Journal of Nuclear Cardiology

, Volume 24, Issue 1, pp 86–99 | Cite as

Patient preparation for cardiac fluorine-18 fluorodeoxyglucose positron emission tomography imaging of inflammation

  • Michael T. OsborneEmail author
  • Edward A. Hulten
  • Venkatesh L. Murthy
  • Hicham Skali
  • Viviany R. Taqueti
  • Sharmila Dorbala
  • Marcelo F. DiCarli
  • Ron Blankstein
CME Article Review Article


Although the number of clinical applications for fluorine-18 fluorodeoxyglucose (18F-FDG) cardiac positron emission tomography (PET) has continued to grow, there remains a lack of consensus regarding the ideal method of suppressing normal myocardial glucose utilization for image optimization. This review describes various patient preparation protocols that have been used as well as the success rates achieved in different studies. Collectively, the available literature supports using a high-fat, no-carbohydrate diet for at least two meals with a fast of 4-12 hours prior to 18F-FDG PET imaging and suggests that isolated fasting for less than 12 hours and supplementation with food or drink just prior to imaging should be avoided. Each institution should adopt a protocol and continuously monitor its effectiveness with a goal to achieve adequate myocardial suppression in greater than 80% of patients.


PET imaging fluorodeoxyglucose (FDG) metabolism inflammation 





Positron emission tomography



Dr Murthy owns stock in General Electric, Cardinal Health and Mallinckrodt. Drs Osborne, Hulten, Skali, Taqueti, Dorbala, DiCarli and Blankstein have no disclosures or conflicts of interest related to this publication. The opinions and assertions contained herein are the authors’ alone and do not represent the views of the Walter Reed National Military Medical Center, the US Army, or the Department of Defense.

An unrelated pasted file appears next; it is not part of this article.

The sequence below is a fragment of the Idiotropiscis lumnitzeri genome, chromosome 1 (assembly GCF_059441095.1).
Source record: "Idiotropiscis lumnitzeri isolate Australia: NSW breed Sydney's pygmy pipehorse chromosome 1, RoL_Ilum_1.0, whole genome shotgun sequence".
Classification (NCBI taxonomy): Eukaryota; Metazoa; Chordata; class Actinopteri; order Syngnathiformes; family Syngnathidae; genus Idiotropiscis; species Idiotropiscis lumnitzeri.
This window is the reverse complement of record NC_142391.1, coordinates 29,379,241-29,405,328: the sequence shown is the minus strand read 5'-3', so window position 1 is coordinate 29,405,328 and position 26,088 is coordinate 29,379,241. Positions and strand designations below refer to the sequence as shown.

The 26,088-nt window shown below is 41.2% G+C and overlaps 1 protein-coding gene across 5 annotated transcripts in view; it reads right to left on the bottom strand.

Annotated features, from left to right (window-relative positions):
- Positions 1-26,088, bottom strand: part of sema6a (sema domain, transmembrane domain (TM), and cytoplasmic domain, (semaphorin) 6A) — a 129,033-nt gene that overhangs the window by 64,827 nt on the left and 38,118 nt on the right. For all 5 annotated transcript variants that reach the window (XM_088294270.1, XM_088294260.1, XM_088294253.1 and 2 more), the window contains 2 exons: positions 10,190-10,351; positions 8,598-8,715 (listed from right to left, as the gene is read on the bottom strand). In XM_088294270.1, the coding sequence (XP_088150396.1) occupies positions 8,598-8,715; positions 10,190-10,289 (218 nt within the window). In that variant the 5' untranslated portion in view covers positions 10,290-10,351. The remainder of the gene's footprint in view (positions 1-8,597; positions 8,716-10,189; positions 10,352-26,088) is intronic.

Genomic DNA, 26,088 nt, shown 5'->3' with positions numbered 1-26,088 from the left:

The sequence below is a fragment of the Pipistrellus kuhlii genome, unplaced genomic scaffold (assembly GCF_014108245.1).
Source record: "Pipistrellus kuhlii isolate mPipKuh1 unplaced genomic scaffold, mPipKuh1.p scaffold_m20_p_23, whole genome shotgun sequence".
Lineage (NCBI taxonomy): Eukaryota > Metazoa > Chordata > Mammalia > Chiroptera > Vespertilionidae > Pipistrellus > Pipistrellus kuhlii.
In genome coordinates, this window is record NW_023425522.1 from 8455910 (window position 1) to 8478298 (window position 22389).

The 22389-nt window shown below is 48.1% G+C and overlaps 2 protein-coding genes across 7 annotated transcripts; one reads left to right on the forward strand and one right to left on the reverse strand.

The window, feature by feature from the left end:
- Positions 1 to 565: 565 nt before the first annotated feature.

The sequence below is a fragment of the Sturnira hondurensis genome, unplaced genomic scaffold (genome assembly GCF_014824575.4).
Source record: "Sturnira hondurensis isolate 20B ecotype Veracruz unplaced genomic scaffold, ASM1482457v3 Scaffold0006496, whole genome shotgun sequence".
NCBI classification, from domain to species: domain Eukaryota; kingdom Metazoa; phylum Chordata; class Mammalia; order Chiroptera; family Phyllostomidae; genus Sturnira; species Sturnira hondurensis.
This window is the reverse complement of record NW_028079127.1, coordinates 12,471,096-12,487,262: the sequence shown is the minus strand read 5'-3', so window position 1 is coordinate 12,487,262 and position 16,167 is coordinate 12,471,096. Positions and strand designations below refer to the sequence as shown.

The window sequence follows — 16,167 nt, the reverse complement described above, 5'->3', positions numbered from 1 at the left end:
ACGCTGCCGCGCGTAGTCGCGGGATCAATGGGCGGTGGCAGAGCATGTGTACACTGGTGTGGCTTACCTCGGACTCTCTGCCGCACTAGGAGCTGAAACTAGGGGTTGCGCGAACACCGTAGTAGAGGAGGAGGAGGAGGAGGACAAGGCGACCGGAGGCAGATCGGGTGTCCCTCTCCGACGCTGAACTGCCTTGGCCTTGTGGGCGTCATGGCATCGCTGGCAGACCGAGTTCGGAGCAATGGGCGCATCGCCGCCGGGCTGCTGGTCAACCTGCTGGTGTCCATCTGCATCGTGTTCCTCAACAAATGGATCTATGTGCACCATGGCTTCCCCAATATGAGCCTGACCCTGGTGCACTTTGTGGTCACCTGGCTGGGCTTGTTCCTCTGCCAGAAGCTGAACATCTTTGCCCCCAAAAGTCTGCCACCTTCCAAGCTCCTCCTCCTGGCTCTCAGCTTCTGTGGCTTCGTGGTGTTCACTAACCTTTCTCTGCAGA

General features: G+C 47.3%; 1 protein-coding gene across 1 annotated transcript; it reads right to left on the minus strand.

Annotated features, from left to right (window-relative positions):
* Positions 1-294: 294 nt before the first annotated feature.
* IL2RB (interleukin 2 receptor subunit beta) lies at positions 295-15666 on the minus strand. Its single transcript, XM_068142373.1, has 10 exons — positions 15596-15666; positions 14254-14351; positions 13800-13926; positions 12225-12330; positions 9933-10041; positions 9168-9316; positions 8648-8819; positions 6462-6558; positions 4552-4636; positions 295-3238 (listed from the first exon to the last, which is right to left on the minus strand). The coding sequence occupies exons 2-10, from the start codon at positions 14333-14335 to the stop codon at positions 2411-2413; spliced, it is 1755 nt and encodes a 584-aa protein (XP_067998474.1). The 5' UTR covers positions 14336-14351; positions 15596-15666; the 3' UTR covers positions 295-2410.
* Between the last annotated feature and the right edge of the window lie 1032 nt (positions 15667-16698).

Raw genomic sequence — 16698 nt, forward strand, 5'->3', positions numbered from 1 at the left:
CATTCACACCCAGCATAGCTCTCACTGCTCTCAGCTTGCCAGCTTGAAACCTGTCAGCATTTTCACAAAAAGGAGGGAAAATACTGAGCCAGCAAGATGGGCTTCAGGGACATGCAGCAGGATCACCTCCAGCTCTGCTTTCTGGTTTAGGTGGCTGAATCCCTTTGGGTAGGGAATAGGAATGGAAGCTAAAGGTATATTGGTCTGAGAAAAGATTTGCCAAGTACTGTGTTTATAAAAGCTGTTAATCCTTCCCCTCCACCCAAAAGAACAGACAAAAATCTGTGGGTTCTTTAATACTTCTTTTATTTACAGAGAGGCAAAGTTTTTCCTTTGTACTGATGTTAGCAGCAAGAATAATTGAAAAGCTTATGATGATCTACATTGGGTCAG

Supplementary material

12350_2016_502_MOESM1_ESM.pptx (203 kb)
Supplementary material 1 (PPTX 203 kb)


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Copyright information

© American Society of Nuclear Cardiology 2016

Authors and Affiliations

  • Michael T. Osborne
    • 1
    • 2
    Email author
  • Edward A. Hulten
    • 3
  • Venkatesh L. Murthy
    • 4
    • 5
  • Hicham Skali
    • 2
  • Viviany R. Taqueti
    • 2
  • Sharmila Dorbala
    • 2
  • Marcelo F. DiCarli
    • 2
  • Ron Blankstein
    • 2
  1. 1.Cardiology Division, Department of MedicineMassachusetts General Hospital and Harvard Medical SchoolBostonUSA
  2. 2.Non-Invasive Cardiovascular Imaging Program, Departments of Medicine and RadiologyBrigham and Women’s Hospital and Harvard Medical SchoolBostonUSA
  3. 3.Cardiology Service, Division of MedicineWalter Reed National Military Medical Center and Uniformed Services University of Health SciencesBethesdaUSA
  4. 4.Division of Cardiovascular Medicine, Department of MedicineUniversity of MichiganAnn ArborUSA
  5. 5.Divisions of Nuclear Medicine and Cardiothoracic Imaging, Department of RadiologyUniversity of MichiganAnn ArborUSA

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